They may not be that sophisticated or perhaps their ability has been degraded.

Sometimes it’s the dog that doesn’t bark.

Drew on September 11, 2007 at 6:51 PM

Um, what’s so damning about this? Because he said, “I don’t know”?

Goodness – the man has a job to do and that’s what he said. That’s damning?

Ignorant asses everyone.

Editor on September 11, 2007 at 6:53 PM

He later expanded his answer to ‘yes’. I believe it was during questioning by Thune.

Limerick on September 11, 2007 at 7:05 PM

There’s definitely something in the Graham Q and A. I just went over to Kos to see how they were playing it (predictably stupid) and they have a bite from Evan Bayh where he references the General’s answer to Graham.

Drew on September 11, 2007 at 7:06 PM

So do we chase them all over the world? No. We either find them and corner them (all of them), or you lure them to a killing field (all of them). Sorry Iraq, you are it.

Agrippa2k on September 11, 2007 at 6:34 PM

Good point. The fact that Iraq is a “Killing Field” is a sad cold fact. Iraq is a magnet for terrorists from all over the world. Iraq draws them in and we mow them down. If we were not there then they would be here.Which is one unspoken reason why we must not leave Iraq until there is victory. Personally I think the reason we have not suffered another terrorist attack since 911 is because Iraq consumes their resources.

Guardian on September 11, 2007 at 7:18 PM

Not so much “Damning” Nonfactor …That question, from a military standpoint is considered to be above a General’s pay grade.

Same question, different scenario would involve the HOTEL-IMBEDDed reporter asking a Lance Corporal in a line Company (Infantry) “..how he thinks the patrol mission he just completed has mitigated Iran’s insurgency support operations in Iraq?” Huh…WTF? It is ABOVE HIS PAY GRADE, he is concerned with his mission, that patrol. Gen. Petreus is concerned with his AO, His mission, Iraq.

ColdBore76 on September 11, 2007 at 7:23 PM

So, which one is it Ahmed?

Should we stay are should we go?
If we stay there will be trouble.
If we go it will be double.
So, common and let us know.

And, Rock the Casbah!

Editor on September 11, 2007 at 7:40 PM

Um, Petraeus is Commander of Multi National Force-Iraq. Why would it be expected that he could answer such a broad-ranging question, with no clear answer, that includes considering other factors?

amerpundit on September 11, 2007 at 7:47 PM

Regarding the media, I’m sure they’ll repeat this clip over and over again, too. However, his total smackdown of Congressman yesterday, won’t earn air time.

amerpundit on September 11, 2007 at 7:48 PM

Dems scramble for Iraq strategy

bnelson44 on September 11, 2007 at 8:01 PM

AS for sending Congress to Iraq to embed with the troops I say “hell yeah”!! If that doesn’t get them on board to support the effort then nothing will.

Yakko77 on September 11, 2007 at 8:09 PM

U.S. troops in Baghdad tell CNN that they want U.S. politicians to embed with them to see what conditions are really like.

So when are the Senators and Congressmen started their embeds with the troops?

slp on September 11, 2007 at 8:42 PM

Ha!

Warner said “stragety,”; what a maroon…

Mephistefales on September 11, 2007 at 9:04 PM

“I know I said I want them to leave, but if we think about it, then I have to say I want them to stay for a while until we end all the suspicions we have of each other and have a strong national government.”

That would be about 3 days after time itself comes to an end.

MB4 on September 11, 2007 at 9:30 PM

AP writes:

I don’t know how to square that with the ABC poll from a few days ago showing 47% support (a plurality) for immediate withdrawal.

The simplest explanation would be that Ahmad Umar al-Esawi is in the 53% who do not want immediate withdrawal.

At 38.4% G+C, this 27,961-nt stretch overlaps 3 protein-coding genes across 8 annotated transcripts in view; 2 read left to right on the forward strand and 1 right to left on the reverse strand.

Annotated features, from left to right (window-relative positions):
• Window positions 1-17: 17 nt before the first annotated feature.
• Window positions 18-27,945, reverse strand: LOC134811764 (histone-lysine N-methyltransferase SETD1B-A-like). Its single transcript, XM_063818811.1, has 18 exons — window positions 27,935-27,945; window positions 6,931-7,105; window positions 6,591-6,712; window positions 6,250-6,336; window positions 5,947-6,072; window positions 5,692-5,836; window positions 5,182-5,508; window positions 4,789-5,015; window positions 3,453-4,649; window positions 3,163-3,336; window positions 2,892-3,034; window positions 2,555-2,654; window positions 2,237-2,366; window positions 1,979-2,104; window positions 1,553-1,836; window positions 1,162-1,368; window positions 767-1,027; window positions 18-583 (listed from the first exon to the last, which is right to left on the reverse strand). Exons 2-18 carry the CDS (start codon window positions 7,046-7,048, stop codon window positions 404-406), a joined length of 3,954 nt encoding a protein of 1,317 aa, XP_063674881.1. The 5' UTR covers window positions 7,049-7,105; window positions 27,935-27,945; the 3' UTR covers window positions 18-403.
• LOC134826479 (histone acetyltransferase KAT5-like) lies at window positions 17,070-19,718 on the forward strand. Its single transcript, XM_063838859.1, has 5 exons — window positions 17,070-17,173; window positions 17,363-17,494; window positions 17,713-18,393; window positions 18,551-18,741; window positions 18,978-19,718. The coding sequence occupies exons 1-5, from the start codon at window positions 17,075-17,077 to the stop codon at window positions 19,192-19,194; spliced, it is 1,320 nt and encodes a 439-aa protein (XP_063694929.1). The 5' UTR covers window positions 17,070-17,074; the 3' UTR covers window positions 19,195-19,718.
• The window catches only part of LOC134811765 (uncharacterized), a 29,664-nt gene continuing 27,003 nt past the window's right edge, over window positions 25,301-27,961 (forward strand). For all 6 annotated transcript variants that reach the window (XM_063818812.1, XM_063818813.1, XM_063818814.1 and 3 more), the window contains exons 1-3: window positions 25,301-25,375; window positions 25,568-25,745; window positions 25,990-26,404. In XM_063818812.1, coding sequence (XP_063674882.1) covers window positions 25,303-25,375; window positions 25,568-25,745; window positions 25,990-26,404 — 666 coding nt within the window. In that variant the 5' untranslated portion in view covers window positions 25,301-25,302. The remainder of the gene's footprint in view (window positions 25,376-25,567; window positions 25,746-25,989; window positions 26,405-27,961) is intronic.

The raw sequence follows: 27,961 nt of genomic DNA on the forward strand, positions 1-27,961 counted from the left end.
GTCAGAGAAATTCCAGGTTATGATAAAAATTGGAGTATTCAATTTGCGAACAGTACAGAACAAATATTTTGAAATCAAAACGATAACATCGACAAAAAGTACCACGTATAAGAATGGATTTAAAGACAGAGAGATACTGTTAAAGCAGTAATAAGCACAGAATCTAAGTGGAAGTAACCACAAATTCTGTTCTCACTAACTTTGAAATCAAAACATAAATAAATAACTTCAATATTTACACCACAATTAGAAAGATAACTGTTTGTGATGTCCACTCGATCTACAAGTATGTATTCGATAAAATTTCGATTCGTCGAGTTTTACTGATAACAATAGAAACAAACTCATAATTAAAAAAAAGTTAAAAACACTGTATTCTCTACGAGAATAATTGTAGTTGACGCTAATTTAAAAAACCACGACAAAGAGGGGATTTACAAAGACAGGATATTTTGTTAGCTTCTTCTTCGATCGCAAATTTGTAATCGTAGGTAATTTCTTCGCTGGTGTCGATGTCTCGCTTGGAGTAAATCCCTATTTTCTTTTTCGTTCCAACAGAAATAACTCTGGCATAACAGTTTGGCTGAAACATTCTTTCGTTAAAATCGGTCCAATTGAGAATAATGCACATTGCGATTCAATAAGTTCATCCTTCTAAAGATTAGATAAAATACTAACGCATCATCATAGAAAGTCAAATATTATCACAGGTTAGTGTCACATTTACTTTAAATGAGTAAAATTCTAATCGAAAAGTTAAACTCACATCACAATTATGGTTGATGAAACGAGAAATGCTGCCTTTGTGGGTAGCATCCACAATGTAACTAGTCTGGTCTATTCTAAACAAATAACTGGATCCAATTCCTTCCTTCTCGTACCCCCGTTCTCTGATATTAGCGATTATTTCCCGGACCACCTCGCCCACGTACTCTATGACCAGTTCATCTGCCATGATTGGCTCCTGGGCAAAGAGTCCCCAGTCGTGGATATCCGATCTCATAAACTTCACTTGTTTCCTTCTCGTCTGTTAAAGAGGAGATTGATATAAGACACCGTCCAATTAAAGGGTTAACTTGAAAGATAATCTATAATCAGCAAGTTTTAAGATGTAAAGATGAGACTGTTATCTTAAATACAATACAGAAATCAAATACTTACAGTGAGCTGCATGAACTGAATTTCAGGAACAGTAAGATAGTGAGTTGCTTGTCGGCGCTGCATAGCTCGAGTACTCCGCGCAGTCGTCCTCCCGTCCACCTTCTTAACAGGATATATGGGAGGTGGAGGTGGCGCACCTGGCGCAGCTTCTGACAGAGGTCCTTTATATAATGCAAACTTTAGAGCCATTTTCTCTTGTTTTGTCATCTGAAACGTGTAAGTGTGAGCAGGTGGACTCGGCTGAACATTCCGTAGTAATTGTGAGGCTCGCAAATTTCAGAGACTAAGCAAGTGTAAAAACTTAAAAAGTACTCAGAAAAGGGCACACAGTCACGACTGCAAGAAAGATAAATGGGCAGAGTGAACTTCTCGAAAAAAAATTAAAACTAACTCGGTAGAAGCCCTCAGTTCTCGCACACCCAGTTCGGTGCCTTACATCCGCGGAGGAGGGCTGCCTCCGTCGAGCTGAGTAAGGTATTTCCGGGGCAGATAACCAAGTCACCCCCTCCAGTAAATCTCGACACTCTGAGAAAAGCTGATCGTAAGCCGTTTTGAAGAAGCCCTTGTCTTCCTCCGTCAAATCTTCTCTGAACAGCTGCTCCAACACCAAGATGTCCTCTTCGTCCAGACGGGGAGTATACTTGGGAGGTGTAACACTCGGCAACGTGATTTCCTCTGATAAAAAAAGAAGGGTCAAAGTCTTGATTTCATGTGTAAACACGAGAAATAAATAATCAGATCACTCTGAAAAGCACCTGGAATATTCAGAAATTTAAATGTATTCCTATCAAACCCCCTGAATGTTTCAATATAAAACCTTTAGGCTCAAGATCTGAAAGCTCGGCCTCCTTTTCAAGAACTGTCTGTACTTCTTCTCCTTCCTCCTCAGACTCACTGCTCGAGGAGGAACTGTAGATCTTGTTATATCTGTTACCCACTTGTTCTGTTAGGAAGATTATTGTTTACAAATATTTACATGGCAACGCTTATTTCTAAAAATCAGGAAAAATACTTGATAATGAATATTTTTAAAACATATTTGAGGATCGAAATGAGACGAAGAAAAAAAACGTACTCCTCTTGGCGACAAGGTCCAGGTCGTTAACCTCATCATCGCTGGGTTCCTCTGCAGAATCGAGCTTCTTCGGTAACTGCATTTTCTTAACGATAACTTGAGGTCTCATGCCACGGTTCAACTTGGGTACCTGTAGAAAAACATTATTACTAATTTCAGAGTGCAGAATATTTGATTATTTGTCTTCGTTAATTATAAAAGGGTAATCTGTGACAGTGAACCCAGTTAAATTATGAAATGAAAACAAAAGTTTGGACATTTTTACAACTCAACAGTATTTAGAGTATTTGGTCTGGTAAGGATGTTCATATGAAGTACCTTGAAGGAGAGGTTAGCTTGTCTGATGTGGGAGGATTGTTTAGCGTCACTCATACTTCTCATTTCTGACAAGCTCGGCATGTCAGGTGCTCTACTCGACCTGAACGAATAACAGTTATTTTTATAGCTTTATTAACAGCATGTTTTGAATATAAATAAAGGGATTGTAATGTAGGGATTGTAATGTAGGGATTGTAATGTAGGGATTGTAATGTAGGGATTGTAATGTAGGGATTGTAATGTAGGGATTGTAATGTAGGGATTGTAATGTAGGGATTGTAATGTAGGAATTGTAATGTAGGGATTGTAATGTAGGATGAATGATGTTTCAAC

But let’s look closer.

Ahmad Umar al-Esawi first says “I want them to withdraw all their troops in one day.”

A few minutes later: “I know I said I want them to leave, but if we think about it, then I have to say I want them to stay for a while until we end all the suspicions we have of each other and have a strong national government.”

Perhaps part of squaring the circle involves entertaining the possibility that Iraqis may give answers to pollsters that they may not really mean.

We tend to so reflexively view everything from living in our own culture that we tend to forget that concepts like shame and honor play a very particular role in Middle Eastern cultures.

Let’s get a refresher from the late Steven Vincent, upon his arrival in Iraq:

On some level, many, if not most, Iraqis are ashamed that Saddam Hussein brutalized them — and even more ashamed that it took foreign troops to end his reign.

At a small social function one evening, I spoke to an Iraqi woman who expressed excitement over the fall of Saddam. Yet in almost the same breath, she declared, “I hate the Americans so much I fantasize about taking a gun and shooting a soldier.” When asked how she expected Saddam to fall without the hated U.S. soldiers, she looked at me miserably. “I know,” she said, “and you can’t imagine how that humiliates me.”

A waiter admonished me, as if I’d advised Rumsfeld and Bush: “You should have waited just a little longer. We would have risen up and overthrown him ourselves.” When I asked why the Iraqi people hadn’t toppled Saddam before, other Baghdadis claimed that the tyrant had support from “outside” forces — most notably, the Jews. Speaking of Iraq’s disastrous invasion of Iran in 1980, the piano player in my hotel confided, “You know, of course, that the Jews manipulated Saddam into attacking Khomeini in order to keep the Arabs down — and Israel on top.”

But if you don’t like the multi-culti take, if the US had been invaded and occupied for several years, I imagine we would be itching for the occupier’s departure — and probably angry with ourselves if deep down we knew we needed an occupier. We might be more open about it with a pollster, though, as Americans like to blab about their feelings to strangers, compared to other countries.

Karl on September 11, 2007 at 10:23 PM

Petraeus’ answer was right on. He’s trying to accomplish a mission that his commander has given him. He’s not in charge of wondering if he’s making America safer or not.

…and yes, this is all over morning tv.

jdpaz on September 12, 2007 at 10:47 AM